Boston Pride, pinkwashing and how cities heal

Boston, my city, is becoming only party of neighborhoods. In the last decade, waves of investment and building have blurred the lines between areas that had been attached to ethnic or racial identities in people’s minds. As a ‘glass half full’ kind of guy, I see such change as mostly to the good. But I grant that all change comes at a cost to those bettered by things as they are. Machiavelli said as much, such is life.

Not long ago, it was more typical to associate Boston’s neighborhoods with identity groups: Irish in South Boston and Charlestown, Italians in the North End, Latinx in Jamaica Plain, Blacks in Mattapan, Jews in Brookline after the destruction of Boston’s West End.

As Cindi Lauper sang, Money Changes Everything. Buildings that promote ‘luxury living’ are ushering non-tribal groups to every neighborhood, as the link between place and identity loosens.  I lived in one of the first areas to be changed by the current urban revival of Boston, Boston’s gay South End.

Back in the 90’s, I rented from a friend who needed an accommodating tenant. Her flat turned out to be in the epicenter of Boston’s pride parade. My block on Chandler St. would be stranded as the parade went up and down both sides, and then conclude with 4,000 shirtless men having a dance party the next block over. It was jubilant; gay friends came to visit me for this every year. Though I was never personally a shirtless dancer, I was glad to toast what this tribe created. 

Soon Somerville became known both as gay and lesbian friendly, and affordable as well. Then when Massachusetts established marriage equality, it became clearer that gay people lived everywhere already. They just weren’t flying pride flags, or dancing shirtless. The imperative for a gay neighborhood was lowered, Machiavelli or not, surely a change for the better.

In my life, our culture has shifted from a standard of one “normal Norman Rockwell consumer” to a rainbow of sub-identities. Consider the long list of food preferences you can think of, we tolerate the lactose intolerant. The meat and potato, church going, hetro-monogamous 2 kid, white bread families aren’t the norm. There is no average man anymore.

So I was surprised when a friend in healthcare said her organization didn’t want their staff carrying a company banner in Boston’s Pride Parade this year. They are an accepting workplace, and celebrate pride internally. But they seemed sensitive that could be seen as “Gaywashing”, or profiting from a struggle they didn’t attend. As the happy straight neighbor of bare-chested revelers, this felt like a huge missed opportunity.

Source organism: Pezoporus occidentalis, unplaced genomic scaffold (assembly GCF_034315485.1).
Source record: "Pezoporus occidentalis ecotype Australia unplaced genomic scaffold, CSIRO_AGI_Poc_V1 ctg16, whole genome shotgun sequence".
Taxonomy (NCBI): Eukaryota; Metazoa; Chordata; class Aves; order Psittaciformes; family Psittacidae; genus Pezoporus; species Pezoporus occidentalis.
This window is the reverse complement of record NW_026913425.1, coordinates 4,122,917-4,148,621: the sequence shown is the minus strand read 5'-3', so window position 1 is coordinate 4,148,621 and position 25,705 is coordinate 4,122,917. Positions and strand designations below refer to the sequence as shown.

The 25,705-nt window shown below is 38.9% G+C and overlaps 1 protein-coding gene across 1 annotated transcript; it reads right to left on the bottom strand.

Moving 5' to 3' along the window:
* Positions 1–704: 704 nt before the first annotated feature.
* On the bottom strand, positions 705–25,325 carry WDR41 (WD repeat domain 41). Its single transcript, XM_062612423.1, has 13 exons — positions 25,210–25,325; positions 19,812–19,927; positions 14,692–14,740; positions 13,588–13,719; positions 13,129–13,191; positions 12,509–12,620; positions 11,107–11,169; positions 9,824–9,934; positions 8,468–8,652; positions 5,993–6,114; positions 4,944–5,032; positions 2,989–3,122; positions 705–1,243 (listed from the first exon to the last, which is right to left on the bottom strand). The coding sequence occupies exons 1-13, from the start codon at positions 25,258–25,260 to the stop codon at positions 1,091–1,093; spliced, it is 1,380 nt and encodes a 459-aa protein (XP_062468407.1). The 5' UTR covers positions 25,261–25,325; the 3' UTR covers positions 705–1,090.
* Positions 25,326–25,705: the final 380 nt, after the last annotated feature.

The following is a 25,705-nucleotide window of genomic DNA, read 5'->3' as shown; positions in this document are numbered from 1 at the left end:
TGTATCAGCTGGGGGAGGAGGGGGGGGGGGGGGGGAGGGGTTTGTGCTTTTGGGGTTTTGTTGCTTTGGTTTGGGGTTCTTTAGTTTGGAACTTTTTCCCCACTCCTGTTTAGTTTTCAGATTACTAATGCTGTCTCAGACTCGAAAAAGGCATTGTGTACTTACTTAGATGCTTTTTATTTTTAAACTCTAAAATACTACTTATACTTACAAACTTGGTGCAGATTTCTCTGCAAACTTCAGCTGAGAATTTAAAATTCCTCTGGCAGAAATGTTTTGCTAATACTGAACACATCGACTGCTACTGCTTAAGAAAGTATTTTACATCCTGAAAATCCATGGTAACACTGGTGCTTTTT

Late or not, the pride these people felt about their workplace was real. Besides, voting present for Pride, even if its done with commercial intent, seems to me to be healing none the less. This parade used to be a protest, now its a broadening acceptance; of course advertisers are going to jump in.

Like Boston’s neighborhoods, Pride has been changing too. This year I focused my celebration on the expansion of LGBTQIA+ identities by bringing pride flags from this burgeoning group of identities which coworkers could take for their own festivities. People actually discussed and tested the the difference between Pan-Pride, Bi-Pride, Trans-Pride — and variations of the popular rainbow flag. Some of these flags remain around the office at Connective DX as echoes of that. The specifics of diversity may shift, but the flags are a reminder that we engage and care across differences.

The fact this didn’t take a gay colleague to promote was a message. One of the fruits of celebrations may be the chance for people outside the tribe to appreciate and celebrate those inside it. Do this enough, and walls between people get a little shorter.

Other identity groups have their celebrations in Boston. Evacuation Day, is a city holiday celebrating the exit of the British which slyly coincides with St. Patrick’s Day. Saint Days in the North End, Black History month are all cultural deposits, that others join in on too.  We have a lot of work still to do on these, especially around racial legacies that still separate neighborhoods today. (see:  Is Boston Racist? / or the Globe’s spotlight series.)

But today, right now, it’s hard not to see the capacity for progress in one another.

We are not untested in change. Things have improved, that’s a good enough reason a parade. And here or not, I hope you join in.

Celebrations don’t heal all, but they are how our tribes affirm each other, in a sort of neighborhood-spanning namaste.

Happy Pride Day, y’all.

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